We sat for a little while in the quiet of the car and I didn’t even sing or talk to you like usual. You played with your frog until you feel asleep with so much new information to process.

I love you when you’re sad. Even if I don’t understand your sadness, I’ll do my best to at least feel it with you. You’re my sweet, little girl and I love you so much.

weekend

We’re in the eye of the parents-out-of-town storm. I was gone last weekend. Tuck will be gone next weekend. 

So we’re soaking up all the family time we can this weekend. Story time. Sleeping in. Biscuit Day. Real food (ish) for the first time. Walks. Bronco’s game. And first time in Kids Ministry. 

Everyone tells us that before we know it, she’ll be in high school, so we’re trying to appreciate the sweetness of this early season and all the firsts that come with it.

four

Little Bear, 

Your 4 month letter is a day late. We have spent the last month watching you face scoot, trying to find a day care, and putting your hair in pony tails.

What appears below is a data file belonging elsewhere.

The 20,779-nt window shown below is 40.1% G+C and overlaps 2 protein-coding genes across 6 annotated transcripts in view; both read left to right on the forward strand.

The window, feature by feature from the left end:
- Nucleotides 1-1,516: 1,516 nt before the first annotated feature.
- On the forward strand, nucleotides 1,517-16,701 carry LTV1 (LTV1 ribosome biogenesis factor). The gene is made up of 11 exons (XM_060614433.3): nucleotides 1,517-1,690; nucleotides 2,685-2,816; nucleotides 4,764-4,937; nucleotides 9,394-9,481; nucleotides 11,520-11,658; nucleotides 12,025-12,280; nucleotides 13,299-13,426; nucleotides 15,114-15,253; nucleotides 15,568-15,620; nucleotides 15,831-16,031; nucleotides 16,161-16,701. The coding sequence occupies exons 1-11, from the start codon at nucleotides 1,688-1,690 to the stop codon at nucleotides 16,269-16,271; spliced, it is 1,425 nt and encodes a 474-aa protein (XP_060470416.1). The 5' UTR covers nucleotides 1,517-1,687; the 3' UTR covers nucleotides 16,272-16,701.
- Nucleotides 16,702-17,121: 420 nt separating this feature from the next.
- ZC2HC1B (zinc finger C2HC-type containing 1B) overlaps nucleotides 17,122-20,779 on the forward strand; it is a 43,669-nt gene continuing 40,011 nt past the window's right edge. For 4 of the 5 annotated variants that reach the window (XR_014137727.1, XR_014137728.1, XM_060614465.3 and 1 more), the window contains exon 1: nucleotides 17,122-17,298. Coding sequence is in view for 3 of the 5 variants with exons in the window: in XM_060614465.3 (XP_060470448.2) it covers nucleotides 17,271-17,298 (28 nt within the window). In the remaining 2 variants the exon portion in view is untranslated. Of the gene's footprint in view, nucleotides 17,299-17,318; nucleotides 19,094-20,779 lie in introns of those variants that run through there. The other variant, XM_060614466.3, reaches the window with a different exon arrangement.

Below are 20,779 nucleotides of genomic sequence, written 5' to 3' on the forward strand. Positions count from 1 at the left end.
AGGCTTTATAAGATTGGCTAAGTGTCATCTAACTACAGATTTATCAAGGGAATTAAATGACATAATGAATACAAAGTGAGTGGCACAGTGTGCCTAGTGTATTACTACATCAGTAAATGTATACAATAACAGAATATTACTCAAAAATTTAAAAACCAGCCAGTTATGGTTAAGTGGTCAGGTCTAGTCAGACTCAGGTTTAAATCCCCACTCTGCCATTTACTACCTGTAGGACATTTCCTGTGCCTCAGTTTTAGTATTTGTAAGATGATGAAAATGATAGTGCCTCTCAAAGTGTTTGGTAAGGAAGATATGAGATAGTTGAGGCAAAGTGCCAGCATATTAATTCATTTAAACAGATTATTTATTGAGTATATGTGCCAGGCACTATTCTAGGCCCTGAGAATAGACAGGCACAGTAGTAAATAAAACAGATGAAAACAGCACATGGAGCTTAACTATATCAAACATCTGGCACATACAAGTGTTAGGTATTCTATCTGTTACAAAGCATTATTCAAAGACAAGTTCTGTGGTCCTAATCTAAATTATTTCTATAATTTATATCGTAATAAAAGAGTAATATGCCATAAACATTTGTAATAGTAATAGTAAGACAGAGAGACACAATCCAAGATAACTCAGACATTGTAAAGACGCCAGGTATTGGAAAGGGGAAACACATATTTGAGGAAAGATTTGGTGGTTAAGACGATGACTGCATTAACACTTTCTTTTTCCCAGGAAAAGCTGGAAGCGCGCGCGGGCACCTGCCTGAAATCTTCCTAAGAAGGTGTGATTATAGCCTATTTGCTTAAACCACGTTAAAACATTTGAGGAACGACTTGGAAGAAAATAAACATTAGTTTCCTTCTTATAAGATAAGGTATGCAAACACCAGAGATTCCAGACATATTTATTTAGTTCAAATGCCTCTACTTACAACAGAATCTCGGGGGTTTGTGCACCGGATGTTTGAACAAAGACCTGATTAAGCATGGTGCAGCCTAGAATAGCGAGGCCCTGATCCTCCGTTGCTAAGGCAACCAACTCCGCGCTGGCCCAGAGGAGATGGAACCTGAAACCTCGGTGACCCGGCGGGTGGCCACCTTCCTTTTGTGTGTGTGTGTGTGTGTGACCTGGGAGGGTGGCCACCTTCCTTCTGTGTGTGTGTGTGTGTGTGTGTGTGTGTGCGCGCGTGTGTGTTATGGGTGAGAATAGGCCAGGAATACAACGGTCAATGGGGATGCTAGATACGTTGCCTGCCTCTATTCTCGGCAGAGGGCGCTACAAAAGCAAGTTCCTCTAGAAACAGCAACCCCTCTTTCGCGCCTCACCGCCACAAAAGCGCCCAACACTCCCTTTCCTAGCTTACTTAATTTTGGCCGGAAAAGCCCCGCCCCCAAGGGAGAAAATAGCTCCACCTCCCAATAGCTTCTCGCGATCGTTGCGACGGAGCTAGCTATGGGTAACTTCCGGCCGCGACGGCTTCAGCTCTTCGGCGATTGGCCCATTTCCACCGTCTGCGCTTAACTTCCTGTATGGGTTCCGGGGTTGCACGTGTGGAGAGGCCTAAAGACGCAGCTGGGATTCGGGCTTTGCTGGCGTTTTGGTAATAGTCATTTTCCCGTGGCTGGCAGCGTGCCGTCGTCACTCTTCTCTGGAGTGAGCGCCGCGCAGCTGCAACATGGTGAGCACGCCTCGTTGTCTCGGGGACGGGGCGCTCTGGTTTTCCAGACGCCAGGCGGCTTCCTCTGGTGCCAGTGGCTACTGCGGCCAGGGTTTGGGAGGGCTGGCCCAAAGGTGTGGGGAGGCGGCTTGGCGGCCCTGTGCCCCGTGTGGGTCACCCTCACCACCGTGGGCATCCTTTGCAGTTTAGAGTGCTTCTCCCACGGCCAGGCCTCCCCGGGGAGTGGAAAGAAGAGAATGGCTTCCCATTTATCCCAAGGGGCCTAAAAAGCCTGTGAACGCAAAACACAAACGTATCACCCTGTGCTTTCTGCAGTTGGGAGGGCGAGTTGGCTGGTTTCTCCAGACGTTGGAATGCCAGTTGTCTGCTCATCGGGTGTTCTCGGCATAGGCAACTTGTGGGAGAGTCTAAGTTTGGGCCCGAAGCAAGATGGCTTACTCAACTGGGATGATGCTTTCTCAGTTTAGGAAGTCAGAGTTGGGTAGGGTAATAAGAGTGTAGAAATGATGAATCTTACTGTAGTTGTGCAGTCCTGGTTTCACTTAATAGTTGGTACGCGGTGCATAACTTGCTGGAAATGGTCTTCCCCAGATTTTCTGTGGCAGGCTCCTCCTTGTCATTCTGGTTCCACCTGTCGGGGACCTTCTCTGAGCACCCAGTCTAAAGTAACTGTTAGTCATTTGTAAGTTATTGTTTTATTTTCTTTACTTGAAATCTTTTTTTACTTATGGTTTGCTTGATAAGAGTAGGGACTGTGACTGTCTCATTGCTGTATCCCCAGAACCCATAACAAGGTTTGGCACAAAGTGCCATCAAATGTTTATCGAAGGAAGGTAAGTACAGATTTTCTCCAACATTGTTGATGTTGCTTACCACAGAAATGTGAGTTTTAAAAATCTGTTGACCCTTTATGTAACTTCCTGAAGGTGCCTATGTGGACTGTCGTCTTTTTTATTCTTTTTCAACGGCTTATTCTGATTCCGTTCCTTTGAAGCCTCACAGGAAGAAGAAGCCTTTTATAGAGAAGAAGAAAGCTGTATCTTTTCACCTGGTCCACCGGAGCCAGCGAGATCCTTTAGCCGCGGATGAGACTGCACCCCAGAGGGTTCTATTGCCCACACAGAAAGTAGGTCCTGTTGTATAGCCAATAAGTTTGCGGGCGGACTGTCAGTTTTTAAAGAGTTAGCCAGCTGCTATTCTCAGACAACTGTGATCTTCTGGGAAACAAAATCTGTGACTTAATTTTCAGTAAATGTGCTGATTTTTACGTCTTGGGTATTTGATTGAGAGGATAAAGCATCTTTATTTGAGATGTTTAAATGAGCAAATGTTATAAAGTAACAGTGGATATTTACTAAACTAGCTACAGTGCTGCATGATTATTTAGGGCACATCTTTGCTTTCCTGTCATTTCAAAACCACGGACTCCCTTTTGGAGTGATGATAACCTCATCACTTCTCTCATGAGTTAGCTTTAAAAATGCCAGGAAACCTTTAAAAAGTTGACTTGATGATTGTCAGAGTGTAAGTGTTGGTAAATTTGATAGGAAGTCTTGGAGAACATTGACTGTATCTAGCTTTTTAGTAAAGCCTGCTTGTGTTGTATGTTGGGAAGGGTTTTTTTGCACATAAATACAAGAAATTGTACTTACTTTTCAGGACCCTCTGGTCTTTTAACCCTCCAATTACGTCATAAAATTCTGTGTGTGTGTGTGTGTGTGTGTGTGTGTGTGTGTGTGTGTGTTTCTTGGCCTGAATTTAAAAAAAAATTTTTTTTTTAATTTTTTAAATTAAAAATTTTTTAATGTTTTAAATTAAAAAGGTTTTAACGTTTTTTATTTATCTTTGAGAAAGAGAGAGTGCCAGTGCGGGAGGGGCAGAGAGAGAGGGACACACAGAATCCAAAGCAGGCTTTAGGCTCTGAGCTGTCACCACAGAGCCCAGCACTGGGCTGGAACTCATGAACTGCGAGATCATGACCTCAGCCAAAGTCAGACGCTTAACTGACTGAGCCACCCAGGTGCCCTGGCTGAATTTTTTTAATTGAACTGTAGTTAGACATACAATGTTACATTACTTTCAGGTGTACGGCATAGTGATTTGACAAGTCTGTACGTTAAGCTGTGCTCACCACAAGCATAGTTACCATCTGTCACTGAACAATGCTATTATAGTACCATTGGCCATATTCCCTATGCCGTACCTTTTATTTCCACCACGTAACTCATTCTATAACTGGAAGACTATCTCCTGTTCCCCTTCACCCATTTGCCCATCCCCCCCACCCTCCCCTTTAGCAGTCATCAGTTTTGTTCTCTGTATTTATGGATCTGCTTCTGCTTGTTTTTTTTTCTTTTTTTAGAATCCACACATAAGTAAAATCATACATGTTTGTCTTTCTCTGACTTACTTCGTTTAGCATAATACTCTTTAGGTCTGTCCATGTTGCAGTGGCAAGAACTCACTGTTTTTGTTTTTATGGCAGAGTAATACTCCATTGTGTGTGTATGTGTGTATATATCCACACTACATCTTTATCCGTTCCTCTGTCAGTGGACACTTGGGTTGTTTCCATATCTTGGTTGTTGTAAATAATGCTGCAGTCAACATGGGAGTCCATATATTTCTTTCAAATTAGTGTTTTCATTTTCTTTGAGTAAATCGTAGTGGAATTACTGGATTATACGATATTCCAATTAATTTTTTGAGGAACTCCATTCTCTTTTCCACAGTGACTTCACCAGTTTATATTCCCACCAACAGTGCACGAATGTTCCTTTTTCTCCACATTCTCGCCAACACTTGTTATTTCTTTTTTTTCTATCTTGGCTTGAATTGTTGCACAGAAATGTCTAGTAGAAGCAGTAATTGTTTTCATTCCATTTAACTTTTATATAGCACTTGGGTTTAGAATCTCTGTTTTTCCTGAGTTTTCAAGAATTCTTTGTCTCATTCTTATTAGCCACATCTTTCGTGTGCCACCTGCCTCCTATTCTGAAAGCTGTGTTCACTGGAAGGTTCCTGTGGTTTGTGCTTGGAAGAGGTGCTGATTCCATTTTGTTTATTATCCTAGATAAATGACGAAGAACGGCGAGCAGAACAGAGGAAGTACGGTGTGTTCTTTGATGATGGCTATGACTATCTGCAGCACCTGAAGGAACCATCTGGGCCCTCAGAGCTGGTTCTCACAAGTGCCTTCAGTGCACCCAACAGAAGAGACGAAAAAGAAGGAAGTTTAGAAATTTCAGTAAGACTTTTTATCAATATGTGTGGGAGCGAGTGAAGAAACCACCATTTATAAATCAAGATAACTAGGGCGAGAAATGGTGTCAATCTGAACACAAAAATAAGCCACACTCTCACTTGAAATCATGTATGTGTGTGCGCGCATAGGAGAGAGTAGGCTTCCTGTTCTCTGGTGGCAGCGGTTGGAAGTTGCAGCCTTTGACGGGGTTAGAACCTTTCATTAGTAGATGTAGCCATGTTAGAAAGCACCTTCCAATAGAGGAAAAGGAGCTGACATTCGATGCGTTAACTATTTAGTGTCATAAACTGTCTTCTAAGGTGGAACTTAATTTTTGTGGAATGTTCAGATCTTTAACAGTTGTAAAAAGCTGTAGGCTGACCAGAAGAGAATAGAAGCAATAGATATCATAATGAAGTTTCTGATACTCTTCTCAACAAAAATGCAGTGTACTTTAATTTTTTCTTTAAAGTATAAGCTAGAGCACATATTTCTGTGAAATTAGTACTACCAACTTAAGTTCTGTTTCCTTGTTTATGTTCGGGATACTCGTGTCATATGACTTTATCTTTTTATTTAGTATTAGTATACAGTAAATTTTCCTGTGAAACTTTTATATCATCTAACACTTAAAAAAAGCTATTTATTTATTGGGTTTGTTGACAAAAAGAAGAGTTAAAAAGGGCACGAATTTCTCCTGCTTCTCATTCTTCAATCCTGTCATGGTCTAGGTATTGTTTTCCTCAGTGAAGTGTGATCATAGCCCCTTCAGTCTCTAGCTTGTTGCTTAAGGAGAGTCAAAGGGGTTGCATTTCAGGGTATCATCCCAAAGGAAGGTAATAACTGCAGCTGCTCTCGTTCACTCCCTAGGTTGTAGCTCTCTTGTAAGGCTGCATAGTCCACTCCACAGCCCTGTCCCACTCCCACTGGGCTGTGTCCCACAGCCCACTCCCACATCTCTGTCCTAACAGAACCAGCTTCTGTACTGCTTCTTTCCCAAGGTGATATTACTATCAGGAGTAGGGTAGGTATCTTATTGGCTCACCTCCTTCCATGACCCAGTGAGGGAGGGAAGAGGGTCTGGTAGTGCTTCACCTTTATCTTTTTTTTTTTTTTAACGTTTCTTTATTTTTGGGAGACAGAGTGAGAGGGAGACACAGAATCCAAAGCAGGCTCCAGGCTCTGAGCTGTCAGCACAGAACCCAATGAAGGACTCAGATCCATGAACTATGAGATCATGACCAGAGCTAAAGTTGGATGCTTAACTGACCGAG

You do this combination of pushing with your legs, pulling with your arms (while one hand is in your mouth), and mushing your face into the ground. It results in you moving – albeit inefficiently. You’ve gone all the way across the big bed, all around your play mat, and the length of your blanket.

This month you also started grabbing things and putting them in your mouth. You also love blanket rides around the kitchen. You’re a chatty little girl when you’re happy or sad. And you even occasionally wake up happy these days.

You sleep on your belly and poop on your jammies almost every night. You burp loudly like your aunts and fart like an adult. 

We can’t believe how much we love you. You’re our favorite girl and we can’t picture life before or without you. 

Right now you’re sleeping snuggled on my shoulder and I couldn’t be happier or more thankful.

growing

I found this photo today from when Everly was just 4 days old. We’re less than a week from her being 4 months old now and today, she looks like this:

I can hardly believe that she’ll be 4 or 14 someday.

This morning she bonked her head (okay, I bonked her head) and she cried – the immediate loud cries that break your heart. I picked her up and walked her around the house holding her for a few minutes until the hurt went away. 

Later, I texted with a student who is feeling betrayed by her friends. I’m not with her, but from her texts, I imagine she’s crying the same hurt tears, but no amount of holding and walking will feel like enough.